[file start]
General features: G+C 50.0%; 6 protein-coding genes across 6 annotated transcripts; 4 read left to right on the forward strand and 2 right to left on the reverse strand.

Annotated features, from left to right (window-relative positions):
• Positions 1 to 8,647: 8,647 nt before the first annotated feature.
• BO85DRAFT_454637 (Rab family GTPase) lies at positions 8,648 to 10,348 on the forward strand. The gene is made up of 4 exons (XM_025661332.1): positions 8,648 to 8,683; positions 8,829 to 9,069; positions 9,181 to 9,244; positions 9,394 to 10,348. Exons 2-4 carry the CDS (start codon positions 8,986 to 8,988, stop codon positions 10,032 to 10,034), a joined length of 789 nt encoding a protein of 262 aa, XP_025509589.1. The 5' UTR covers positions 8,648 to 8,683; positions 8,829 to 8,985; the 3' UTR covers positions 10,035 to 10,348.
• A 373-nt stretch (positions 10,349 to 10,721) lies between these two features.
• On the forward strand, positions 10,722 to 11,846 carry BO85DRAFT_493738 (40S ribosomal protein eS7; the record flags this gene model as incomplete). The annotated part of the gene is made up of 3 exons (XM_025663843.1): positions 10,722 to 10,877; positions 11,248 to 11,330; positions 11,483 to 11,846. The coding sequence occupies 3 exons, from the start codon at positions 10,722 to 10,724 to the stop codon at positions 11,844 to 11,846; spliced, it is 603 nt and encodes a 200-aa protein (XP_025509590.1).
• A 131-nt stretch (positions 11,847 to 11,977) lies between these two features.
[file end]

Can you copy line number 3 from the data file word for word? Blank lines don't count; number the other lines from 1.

• Positions 1 to 8,647: 8,647 nt before the first annotated feature.